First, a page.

Country Music DJ Hall of Famer Laurie DeYoung Reflects on 30 Years at Baltimore's WPOC

Glenwood Jackson
Laurie DeYoung photographed in 2015.

Laurie DeYoung admits she has never been much of a self-promoter, a surprising trait for a morning radio air personality. "Every boss I've ever had always has to remind me to say my name [on the air]," she says. "I'm just terrible at it, and I always feel awkward and uncomfortable."

Knowing that, her co-workers at WPOC Baltimore largely took control of her show for one day on Sept. 29 so they could properly celebrate her 30th anniversary with the station -- all of it spent on the morning show. There was a proclamation from Mayor Stephanie Rawlings-Blake declaring it Laurie DeYoung Day. There were call-in and video messages from multiple A-list country stars, including Keith Urban, Carrie Underwood, Tim McGraw, Luke Bryan and Rascal Flatts, plus numerous flower deliveries (including some from Taylor Swift) and a party in her honor later in the day. Perhaps more important, there was also the validation of a statement from her boss, iHeartMedia market president Dennis Lamme, who said they "look forward to many more years to come" of DeYoung's show.

The modest host calls the tribute "meaningful and memorable," but admits that if her morning show team members hadn't taken over, she likely would have worked the whole shift without once mentioning the milestone.

She should be used to honors and accolades by now. DeYoung was inducted into the national Country Music DJ Hall of Fame in 2010 and the Maryland D.C. Delaware Broadcasters Association Hall of Fame in 1994. She has earned 11 Country Music Association personality of the year nominations and won twice, in 1994 and 2014. She calls winning the CMA Award 20 years apart "a significant thing, just because it was nice to know that your show is still relevant and that people still care about it."

But DeYoung says she was raised to believe "you don't ever talk about your own accomplishments … You don't ever wave a flag for yourself. So that, I think, is where that uncomfortable part comes [from] for me."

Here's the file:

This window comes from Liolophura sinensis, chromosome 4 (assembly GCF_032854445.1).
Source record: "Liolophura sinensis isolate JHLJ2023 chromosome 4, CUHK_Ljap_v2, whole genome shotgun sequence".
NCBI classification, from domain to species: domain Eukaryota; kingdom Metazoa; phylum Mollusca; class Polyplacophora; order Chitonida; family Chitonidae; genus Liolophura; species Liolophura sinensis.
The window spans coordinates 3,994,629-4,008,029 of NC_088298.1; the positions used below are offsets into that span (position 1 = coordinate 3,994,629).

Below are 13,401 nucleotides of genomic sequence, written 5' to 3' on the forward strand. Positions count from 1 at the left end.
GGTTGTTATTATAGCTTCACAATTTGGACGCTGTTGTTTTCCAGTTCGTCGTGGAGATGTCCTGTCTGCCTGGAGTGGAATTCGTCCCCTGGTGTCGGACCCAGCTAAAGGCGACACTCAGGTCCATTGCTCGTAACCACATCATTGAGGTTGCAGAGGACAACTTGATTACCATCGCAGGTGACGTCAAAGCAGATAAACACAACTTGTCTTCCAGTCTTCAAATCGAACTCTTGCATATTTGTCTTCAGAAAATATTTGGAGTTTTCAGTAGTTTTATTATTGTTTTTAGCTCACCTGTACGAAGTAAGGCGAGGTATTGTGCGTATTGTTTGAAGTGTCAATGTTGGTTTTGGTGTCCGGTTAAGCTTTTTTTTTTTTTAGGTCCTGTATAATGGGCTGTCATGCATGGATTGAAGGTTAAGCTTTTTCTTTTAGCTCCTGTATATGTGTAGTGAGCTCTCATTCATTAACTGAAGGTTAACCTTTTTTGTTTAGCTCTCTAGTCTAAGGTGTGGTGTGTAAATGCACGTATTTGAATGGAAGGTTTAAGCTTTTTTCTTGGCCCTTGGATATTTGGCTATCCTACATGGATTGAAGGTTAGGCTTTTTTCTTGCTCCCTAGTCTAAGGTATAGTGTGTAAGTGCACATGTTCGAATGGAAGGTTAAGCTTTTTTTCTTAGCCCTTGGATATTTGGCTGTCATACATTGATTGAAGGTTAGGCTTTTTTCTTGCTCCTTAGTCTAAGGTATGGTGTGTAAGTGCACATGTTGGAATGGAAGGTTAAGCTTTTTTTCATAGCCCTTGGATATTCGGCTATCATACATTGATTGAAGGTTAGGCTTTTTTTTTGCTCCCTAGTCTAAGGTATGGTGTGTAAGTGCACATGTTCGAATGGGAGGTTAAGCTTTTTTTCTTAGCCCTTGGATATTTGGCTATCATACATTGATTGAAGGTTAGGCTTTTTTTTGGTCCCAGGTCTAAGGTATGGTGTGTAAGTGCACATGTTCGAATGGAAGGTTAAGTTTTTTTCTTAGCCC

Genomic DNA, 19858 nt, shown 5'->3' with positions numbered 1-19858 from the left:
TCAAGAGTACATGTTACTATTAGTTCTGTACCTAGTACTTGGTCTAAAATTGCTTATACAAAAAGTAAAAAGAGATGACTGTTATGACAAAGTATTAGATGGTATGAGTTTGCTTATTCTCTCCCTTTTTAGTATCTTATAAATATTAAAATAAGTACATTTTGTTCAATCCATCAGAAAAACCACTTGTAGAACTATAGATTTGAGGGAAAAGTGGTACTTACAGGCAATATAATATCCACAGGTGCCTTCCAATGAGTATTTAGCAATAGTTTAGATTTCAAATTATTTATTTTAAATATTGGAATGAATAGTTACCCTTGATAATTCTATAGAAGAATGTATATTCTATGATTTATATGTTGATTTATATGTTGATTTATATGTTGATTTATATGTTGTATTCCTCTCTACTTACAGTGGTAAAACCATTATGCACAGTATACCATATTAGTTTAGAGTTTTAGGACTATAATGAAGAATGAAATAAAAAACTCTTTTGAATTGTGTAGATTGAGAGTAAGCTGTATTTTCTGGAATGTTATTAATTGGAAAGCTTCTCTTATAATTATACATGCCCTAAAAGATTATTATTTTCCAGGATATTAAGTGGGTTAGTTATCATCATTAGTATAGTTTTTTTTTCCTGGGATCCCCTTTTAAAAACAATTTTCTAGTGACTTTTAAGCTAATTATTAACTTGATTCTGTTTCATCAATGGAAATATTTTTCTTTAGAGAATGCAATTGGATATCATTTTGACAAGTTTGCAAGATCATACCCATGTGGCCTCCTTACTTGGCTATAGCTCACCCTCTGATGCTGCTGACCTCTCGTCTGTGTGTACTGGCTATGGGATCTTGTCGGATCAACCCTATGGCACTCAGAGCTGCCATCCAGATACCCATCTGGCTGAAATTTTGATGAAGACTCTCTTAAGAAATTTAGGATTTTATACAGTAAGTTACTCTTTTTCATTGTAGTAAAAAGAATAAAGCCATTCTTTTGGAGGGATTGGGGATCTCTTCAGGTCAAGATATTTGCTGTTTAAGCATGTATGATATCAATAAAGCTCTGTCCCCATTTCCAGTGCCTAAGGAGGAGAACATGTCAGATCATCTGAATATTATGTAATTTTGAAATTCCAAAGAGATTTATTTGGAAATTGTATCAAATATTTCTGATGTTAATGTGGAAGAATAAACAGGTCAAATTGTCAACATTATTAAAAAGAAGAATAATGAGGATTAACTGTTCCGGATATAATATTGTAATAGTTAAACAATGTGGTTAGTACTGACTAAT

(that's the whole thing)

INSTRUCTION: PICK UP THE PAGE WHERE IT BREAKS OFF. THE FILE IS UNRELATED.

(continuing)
At the same time, she recognizes that it comes with the territory in radio. "People are so used to talking about themselves, taking pictures of themselves, sending tweets about themselves." Before posting, sometimes, she says, "I have to still ask people, ‘Is this kind of a silly thing to speak about, or would this be something someone would be interested in?' … I definitely see the value of doing it, and I know that it's just a generational thing. There's a lot of people that really communicate that way, so I think you've got to do some of it."

While a 30-year radio career seems more rare than ever, three decades at one station is even more unusual, not to mention that WPOC has been housed in the same physical location the entire time. The building is currently being renovated, and DeYoung jokes, "It's about time."

"To think of just going into that building for 30 years is interesting, but there's something really sweet about that," she says. "I like history with things. I like history with people and places. I have a tendency to go back and vacation in the same places. That kind of thing is important to me."

Her loyalty extends to her personal life as well. Married to her husband for 38 years, the couple has raised three now-grown children.